Mustache Magnetism

Whether cultivated or bushy, whiskers are starting to grow on people

August 19, 2007|By Sam Sessa | Sam Sessa,Sun reporter

ABOUT THREE MONTHS ago, a clean-cut Erich von Marko looked in the mirror and saw serious growth potential.

The 32-year-old musician normally grew a beard in the winter but had gone barefaced for about 18 months. He needed a new look -- one that would amplify his rock-star status and give his face a little kitsch value.

On a whim, von Marko grew a caterpillarlike mustache.

"I figured I'd get the old cop look just for the summer," he said. "Or maybe the Freddie Mercury."

It was a mark of rugged manliness for legions of men in the 1970s and '80s. Countless Americans grew mustaches as facial hair-mania swept the country. But the mustache fell out of style in the '90s. The grunge look -- greasy hair and stubbly mugs -- took over in the early '90s, followed more recently by the clean-shaven mod look.

Now, a number of undaunted guys have put down their razors and let their mustaches grow.

Locally, the trend can be seen in Hampden, where hipsters sporting facial hair -- often riding mopeds -- frequent bars such as Rocket to Venus and Holy Frijoles.

"More artisans and progressive people are wearing them," said Rachael Epstein, a stylist at Sprout: An Organic Hair Salon in Hampden. "It's definitely something that's suggesting they don't want to look like everybody else."

The uptick in mustache wearers could be a reaction to the recent clean-shaven mod look young men have been sporting, said Holly Alford, a fashion professor at Virginia Commonwealth University.

"Fads come and go, and they always come back," Alford said. "The whole idea of wearing the mustache again is: It's been a while. That makes it the perfect fad to bring to the table."

New mustache incarnations do not mimic the broomlike Tom Selleck/Alex Trebek style of years past, but instead emulate bikers and pirates. Wispy horseshoes, handlebars and caterpillarlike mustaches seem to be the most popular.

Actors and musicians may also be influencing the resurgence. Johnny Depp can be seen stroking his mustache in the Pirates of the Caribbean movies, and British comedian Sacha Baron Cohen resurrected the broom-like mustache for his socially inept character Borat.

"People love a big, bushy mustache," said Pete Babones, who runs the Beatnik Barbershops in Federal Hill and Mount Vernon. "Not as a sign of masculinity, but for the camp factor it's definitely kind of popular."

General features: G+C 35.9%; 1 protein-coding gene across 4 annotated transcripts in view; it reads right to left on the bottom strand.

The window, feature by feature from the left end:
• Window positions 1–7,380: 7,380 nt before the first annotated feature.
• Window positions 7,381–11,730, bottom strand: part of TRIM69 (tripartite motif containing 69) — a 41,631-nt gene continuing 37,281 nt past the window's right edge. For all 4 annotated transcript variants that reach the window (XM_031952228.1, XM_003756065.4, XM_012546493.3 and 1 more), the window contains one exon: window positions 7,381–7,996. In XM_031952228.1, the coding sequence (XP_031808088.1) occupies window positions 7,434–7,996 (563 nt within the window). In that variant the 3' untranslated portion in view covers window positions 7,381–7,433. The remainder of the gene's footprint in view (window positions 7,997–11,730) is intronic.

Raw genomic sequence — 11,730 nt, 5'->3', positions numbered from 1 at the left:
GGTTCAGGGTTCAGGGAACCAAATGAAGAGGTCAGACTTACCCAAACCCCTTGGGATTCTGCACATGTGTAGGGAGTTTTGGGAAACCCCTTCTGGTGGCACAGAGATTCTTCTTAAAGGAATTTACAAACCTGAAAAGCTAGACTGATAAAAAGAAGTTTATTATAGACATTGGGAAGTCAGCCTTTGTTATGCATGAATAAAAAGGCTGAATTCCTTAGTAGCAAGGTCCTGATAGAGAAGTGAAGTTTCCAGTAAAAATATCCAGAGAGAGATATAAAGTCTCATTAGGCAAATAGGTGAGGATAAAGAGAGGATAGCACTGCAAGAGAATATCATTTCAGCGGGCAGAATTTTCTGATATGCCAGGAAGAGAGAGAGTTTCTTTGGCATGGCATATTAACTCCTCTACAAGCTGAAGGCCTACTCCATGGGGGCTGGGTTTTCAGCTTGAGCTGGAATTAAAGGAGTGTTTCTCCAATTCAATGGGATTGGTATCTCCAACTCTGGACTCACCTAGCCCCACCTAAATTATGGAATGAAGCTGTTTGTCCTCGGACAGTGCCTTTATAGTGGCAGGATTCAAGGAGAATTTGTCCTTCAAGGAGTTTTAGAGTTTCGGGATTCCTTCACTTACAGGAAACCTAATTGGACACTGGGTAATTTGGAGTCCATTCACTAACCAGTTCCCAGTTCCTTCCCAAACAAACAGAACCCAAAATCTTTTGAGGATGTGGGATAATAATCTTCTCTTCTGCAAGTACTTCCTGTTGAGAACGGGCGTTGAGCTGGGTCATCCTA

Curt Schmelz, who lives in the city, grew his handlebar mustache to pay tribute to indie musician and artist Billy Childish.

"I can't grow one like his, but I was kind of going for something like that," said Schmelz, 25. "I guess I pull it off, because I know it looks ridiculous, and that's how you have to pull off a mustache, I think."

Jed Dodds, artistic director for Creative Alliance at the Patterson, remembers noticing the trend about six months ago.

"There's definitely a mustache moment going on," said Dodds, who is clean-shaven. "There's a thing in the air. A big, furry thing in the air."

In June, the Creative Alliance hosted a tribute party called Don't Touch My Mustache. Some participants grew mustaches specifically for the event. Organizers handed out fake mustaches for women and unwilling or unable men.

"If the person wears it with joy and style, it can look great," said filmmaker John Waters, who is arguably Baltimore's most iconic mustachioed man. "But it's a hard thing to pull off. Usually, you look affected or like an idiot. Or a Village Person."

Waters, who grew his sliver of a mustache when he was 19 as a tribute to Little Richard, cannot imagine himself clean-shaven.

"It's just part of me, like my eyebrow," Waters said. "I have three eyebrows."

Confidence is key, Epstein said. He who hesitates should not grow hair above the lip.

"He needs to be funky," she said. "He needs to have a really great sense of style in order for it to work."

Adam Endres, an artist who lives in the city, said his mustache has boosted his rebel status. Some people who don't know him assume he rides a motorcycle solely because of the 'stache.

"I'm not a weakling, but I don't see myself as a tough guy," said Endres, 27. "But it makes me look that way, which is kind of a joke."

Unfortunately, Endres hasn't noticed a considerable improvement in his love life since he grew his mustache.

"I don't think it has helped or deterred me on that level," he said.

The mustache can also make eating and other basic functions tricky.

"I hate blowing my nose," Endres said.

Unless the mustache re-enters mainstream fashion, it may just be a pop culture hiccup. Endres thinks he might shave his when summer ends, and von Marko isn't sure just yet. These kinds of trends usually last about six months to a year before fading away, said Alford, the fashion professor.

"If high fashion holds onto it and decides in their runway shows they're going to put guys in mustaches, then it's going to hold," she said.

Some of the new mustache-clad men may opt to keep their facial hair going for a while, though. The decision to grow a mustache is an extremely personal one, which can last for years, Alford said.

"My husband wears a mustache, and he knows I'll kill him if he takes it off," Alford said. "I just don't think he looks good without it."

Schmelz said he'll probably keep his mustache for a while, unless it gets popular.

"If it becomes really cool, I'll cut it off," he said. "If everyone had one, I would just feel ridiculous -- not the OK kind of ridiculous."

sam.sessa@baltsun.com

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